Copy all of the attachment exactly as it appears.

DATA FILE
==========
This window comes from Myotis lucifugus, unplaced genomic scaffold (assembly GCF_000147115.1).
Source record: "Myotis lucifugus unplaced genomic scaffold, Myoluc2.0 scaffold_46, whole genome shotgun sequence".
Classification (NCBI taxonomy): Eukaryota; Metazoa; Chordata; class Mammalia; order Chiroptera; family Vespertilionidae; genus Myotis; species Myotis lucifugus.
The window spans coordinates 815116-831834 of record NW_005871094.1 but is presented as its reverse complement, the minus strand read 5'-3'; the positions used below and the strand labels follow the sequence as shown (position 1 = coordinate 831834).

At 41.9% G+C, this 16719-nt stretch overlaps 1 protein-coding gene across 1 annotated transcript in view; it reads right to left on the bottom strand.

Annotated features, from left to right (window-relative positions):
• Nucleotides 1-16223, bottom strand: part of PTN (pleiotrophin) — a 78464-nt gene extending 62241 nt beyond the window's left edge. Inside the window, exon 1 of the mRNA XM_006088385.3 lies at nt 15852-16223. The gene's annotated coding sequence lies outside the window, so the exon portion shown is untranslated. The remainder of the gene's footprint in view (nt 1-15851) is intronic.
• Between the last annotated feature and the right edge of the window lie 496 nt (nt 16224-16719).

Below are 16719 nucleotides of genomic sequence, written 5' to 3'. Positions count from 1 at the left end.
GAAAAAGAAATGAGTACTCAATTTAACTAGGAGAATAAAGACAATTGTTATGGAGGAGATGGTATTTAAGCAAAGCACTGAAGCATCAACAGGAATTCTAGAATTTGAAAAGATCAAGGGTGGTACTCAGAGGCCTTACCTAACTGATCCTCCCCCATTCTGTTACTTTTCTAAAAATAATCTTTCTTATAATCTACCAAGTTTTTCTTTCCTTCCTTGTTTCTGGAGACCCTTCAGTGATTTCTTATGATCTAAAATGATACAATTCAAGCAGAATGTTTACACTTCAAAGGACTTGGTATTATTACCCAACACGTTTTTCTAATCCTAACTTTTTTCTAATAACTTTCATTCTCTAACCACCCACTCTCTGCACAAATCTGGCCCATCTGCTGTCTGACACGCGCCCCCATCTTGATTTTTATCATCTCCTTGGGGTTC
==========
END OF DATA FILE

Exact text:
This window comes from Myotis lucifugus, unplaced genomic scaffold (assembly GCF_000147115.1).
Source record: "Myotis lucifugus unplaced genomic scaffold, Myoluc2.0 scaffold_46, whole genome shotgun sequence".
Classification (NCBI taxonomy): Eukaryota; Metazoa; Chordata; class Mammalia; order Chiroptera; family Vespertilionidae; genus Myotis; species Myotis lucifugus.
The window spans coordinates 815116-831834 of record NW_005871094.1 but is presented as its reverse complement, the minus strand read 5'-3'; the positions used below and the strand labels follow the sequence as shown (position 1 = coordinate 831834).

At 41.9% G+C, this 16719-nt stretch overlaps 1 protein-coding gene across 1 annotated transcript in view; it reads right to left on the bottom strand.

Annotated features, from left to right (window-relative positions):
• Nucleotides 1-16223, bottom strand: part of PTN (pleiotrophin) — a 78464-nt gene extending 62241 nt beyond the window's left edge. Inside the window, exon 1 of the mRNA XM_006088385.3 lies at nt 15852-16223. The gene's annotated coding sequence lies outside the window, so the exon portion shown is untranslated. The remainder of the gene's footprint in view (nt 1-15851) is intronic.
• Between the last annotated feature and the right edge of the window lie 496 nt (nt 16224-16719).

Below are 16719 nucleotides of genomic sequence, written 5' to 3'. Positions count from 1 at the left end.
GAAAAAGAAATGAGTACTCAATTTAACTAGGAGAATAAAGACAATTGTTATGGAGGAGATGGTATTTAAGCAAAGCACTGAAGCATCAACAGGAATTCTAGAATTTGAAAAGATCAAGGGTGGTACTCAGAGGCCTTACCTAACTGATCCTCCCCCATTCTGTTACTTTTCTAAAAATAATCTTTCTTATAATCTACCAAGTTTTTCTTTCCTTCCTTGTTTCTGGAGACCCTTCAGTGATTTCTTATGATCTAAAATGATACAATTCAAGCAGAATGTTTACACTTCAAAGGACTTGGTATTATTACCCAACACGTTTTTCTAATCCTAACTTTTTTCTAATAACTTTCATTCTCTAACCACCCACTCTCTGCACAAATCTGGCCCATCTGCTGTCTGACACGCGCCCCCATCTTGATTTTTATCATCTCCTTGGGGTTC